Predicted to become the next major media platform, augmented reality is heralded to be as revolutionary as the laptop and mobile phone once were. The basic premise of AR technology takes computer-generated information and contextually applies it to a view of the real world, in real time. Sounds like a technology made for through-the-line marketers? Indeed, it is. Brands have started to take advantage of this additional informational layering technology to improve their digital content experiences and help customers in their purchase decision making.
Augmented reality applications have come on in leaps and bounds over the course of 2016, raised to mainstream appeal by catalysts such as Pokémon Go and the Snapchat lens funtion. Snapchat specifically has helped users understand what the technology is which makes it easier for brands to follow on with branded AR experiences. No longer gimmicky, in 2016 we have seen AR take centre stage for the first time.
While early applications of augmented reality have come from the gaming, healthcare and travel sectors, the launch of Microsoft HoloLens and Meta highlight the potential of augmented reality going forward. As AR is becoming part of digital natives’ visual vernacular and users get accustomed to pictures of reality that have been augmented, a wide range of applications in many different areas can be expected.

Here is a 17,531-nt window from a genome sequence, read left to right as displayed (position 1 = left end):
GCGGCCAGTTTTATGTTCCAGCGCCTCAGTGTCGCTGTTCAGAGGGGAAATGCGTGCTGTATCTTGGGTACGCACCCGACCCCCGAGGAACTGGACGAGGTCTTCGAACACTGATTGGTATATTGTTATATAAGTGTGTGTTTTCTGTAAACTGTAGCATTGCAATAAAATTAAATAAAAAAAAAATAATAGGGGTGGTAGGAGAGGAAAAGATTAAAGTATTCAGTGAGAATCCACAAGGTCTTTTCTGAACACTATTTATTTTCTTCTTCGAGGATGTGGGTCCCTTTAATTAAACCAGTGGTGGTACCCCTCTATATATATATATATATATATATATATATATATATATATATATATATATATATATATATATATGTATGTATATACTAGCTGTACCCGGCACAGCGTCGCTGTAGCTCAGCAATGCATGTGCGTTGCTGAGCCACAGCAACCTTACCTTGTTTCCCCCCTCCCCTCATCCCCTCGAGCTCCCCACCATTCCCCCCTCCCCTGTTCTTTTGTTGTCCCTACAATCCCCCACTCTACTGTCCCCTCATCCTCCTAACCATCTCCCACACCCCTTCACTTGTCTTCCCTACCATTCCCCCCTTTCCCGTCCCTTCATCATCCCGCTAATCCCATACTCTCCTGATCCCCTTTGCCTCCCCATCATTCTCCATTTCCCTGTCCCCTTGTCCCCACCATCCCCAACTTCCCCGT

We’ve picked out a few industry sectors to showcase AR applications and opportunities for brands and marketers.
Augmented reality in publishing & broadcasting
We’ve seen a variety of AR applications in the publishing and broadcasting sectors over the last year or so. Most recently, The New York Times’ branded content arm, T Brand Studio, created a project with IBM called “Outthink Hidden” which is inspired by the film “Hidden Figures”. The app T Brand Studio AR is free on iTunes and Google Play and transforms your smartphone into a virtual museum about unsung heroes in the STEM fields. It uses 3D images, video, audio and text which are activated by sensors. Unfortunately, all of the app’s 150 markers are placed in cities around the US, so those of us in the rest of the world will not be able to experience it.
TV networks are also starting to work AR technology into their programming in order to create richer and more immersive experiences. The Weather Company is one such broadcaster using augmented reality to enhance its programming. Augmented reality representations of locations in the US bring weather reports to life by showing the meteorologist on-location as part of a virtual set with AR objects. Brands are invited to get involved via product placements and sponsorship opportunities. According to research carried out by the channel, 54% of viewers say they would tune in longer if they knew there would be a 5-minute virtual reality segment.